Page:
The Difference In The Dose
The theory is not new. In a 1987 paper titled ‘Bodybuilder’s Psychosis’, Pope and colleagues reported the first case series of apparently steroid-induced psychiatric effects, including a man who experienced religious delusions and another who bought a scrap car and deliberately crashed it into a wall while his buddy filmed. The idea that steroids could cause such behaviour was met with ‘quite a lot of incredulity’. But the researchers soon received calls from attorneys across the US whose clients had committed violent crimes on steroids wildly out of their previous character.
It took about 20 years and several placebo-controlled, double-blind studies in which neither the investigators nor the subjects knew who was getting the genuine juice for the scientific community to accept the effects of steroids on the mind. In one study, a subject became so aggressive that he requested to be placed in a seclusion room. In another study, a subject was removed because he was frightening his colleagues at work.
The average male testes manufacture 50mg of testosterone, nature’s own steroid, per week. Steroid users typically take anywhere between 300mg and 5,000mg – as much as 100 times normal levels – of testosterone, or a synthetic equivalent. Studies suggest that at doses of 300mg per week, psychiatric effects are rare. At 600mg per week, they become more common, affecting around 5% to 10% of subjects. In those taking above 1,000mg per week, that rises to 20%.
It’s important to note that these studies administered doses of steroids far lower than what users commonly take. Not only that, study subjects are pre-screened for psychiatric conditions or criminal behaviour. That doesn’t happen in the real world, where users frequently ‘stack’ multiple steroids and consume alcohol or other drugs. And like other drugs, illicitly procured steroids may not be as advertised.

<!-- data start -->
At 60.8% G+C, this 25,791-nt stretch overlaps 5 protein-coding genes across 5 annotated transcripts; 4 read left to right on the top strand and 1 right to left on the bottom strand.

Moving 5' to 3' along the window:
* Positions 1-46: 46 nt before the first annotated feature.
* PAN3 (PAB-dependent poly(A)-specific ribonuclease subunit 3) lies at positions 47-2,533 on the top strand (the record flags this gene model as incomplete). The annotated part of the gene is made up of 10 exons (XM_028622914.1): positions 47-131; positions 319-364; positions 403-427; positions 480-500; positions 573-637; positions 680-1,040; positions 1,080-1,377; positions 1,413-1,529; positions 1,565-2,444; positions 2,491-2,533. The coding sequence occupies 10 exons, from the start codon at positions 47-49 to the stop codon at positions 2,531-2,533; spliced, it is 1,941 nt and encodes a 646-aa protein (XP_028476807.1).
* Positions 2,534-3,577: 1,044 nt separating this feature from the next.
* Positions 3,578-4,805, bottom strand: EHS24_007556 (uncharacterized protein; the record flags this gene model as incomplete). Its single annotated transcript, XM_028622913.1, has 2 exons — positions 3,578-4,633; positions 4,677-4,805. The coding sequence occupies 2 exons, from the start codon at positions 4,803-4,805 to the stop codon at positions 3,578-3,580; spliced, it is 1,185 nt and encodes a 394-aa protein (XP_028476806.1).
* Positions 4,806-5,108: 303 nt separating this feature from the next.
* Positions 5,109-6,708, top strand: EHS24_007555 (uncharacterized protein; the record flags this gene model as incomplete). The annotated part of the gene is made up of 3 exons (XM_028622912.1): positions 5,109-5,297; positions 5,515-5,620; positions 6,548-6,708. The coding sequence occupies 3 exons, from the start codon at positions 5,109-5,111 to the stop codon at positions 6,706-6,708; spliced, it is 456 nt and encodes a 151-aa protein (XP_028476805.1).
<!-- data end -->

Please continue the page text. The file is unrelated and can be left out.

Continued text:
And these are just the ‘pronounced’ reactions. In a study conducted by Pope and colleagues, a subgroup of subjects who played a game designed (unknown to them) to provoke hostile reactions displayed ‘strikingly and significantly higher levels of aggression’ on 600mg of testosterone compared with a placebo. Other studies have shown increased aggression and decreased ability to override impulsive responses on single-dose testosterone – again at lower doses than steroid users typically take.
Expanded to include such minor effects, says Pope, the number of cases ‘could indeed be a very large number of people’. Consider that it’s currently estimated that roughly one in 16 gym-going men in the UK uses steroids. But there is no way to get a truly representative sample of users, who can be reluctant to admit to their steroids habit, or an accurate account of behaviour changes, because they may not recognise that their behaviour has changed. Anosognosia – not knowing you’re ill – is common in psychiatric disorders and has been observed to a lesser degree in steroids users, who often don’t realise until they’re told. Or they get into trouble.
Highs and Lows
’Roid rage is ‘the classic example’ of how steroids can affect the mind, says Joseph Kean, deputy services manager at the Bradford New Directions drug and alcohol recovery service, who has published papers with Pope (or ‘Skip’, as he calls him) and other researchers. The phenomenon isn’t universal. Kean knows a bodybuilder who ‘smashes’ steroids, yet is so placid that if you punched him in the face, he (probably) wouldn’t react. But users often report getting tetchy. Kean once found himself ‘ripping into’ a man in an Asda car park after a couple of shots of trenbolone, while thinking: ‘That isn’t me at all.’ Luckily, he was able to recognise it and walk away.
For his part in smuggling heroin, amphetamines, cocaine and cannabis worth £20m, Kean was sentenced in 2003 to 10 years in prison and served five. Inside, he started lifting weights, but he didn’t start using steroids until he transferred to Ranby, a category-C prison in Nottinghamshire, and played for its rugby team in a local league (‘obviously no away games’). When he injured his back, a staff member offered him a ‘jab’. Two weeks and four injections later, Kean was playing again, as good as new.
And he felt good. He walked around with his chin up and chest out: a sizeable benefit in prison, which is ‘probably the most testosterone-fuelled environment that exists’. He went into every tackle knowing that he had to smash the opposition player off his feet or the 150 prisoners watching would think he was ‘a vulnerable little twerp’. Kean used steroids a number of times while inside, and for a short period after release.
Twenty years ago, says Kean, steroids were seen as a ‘functional’ drug, taken to make muscles grow bigger. Now, the conversation is more around their psychoactive qualities – not only talking about the negative effects of steroids on the mind but acknowledging that users take them for the same reason they would any drug, or drink alcohol: ‘Because they enjoy doing it and there’s a positive effect – at the start.’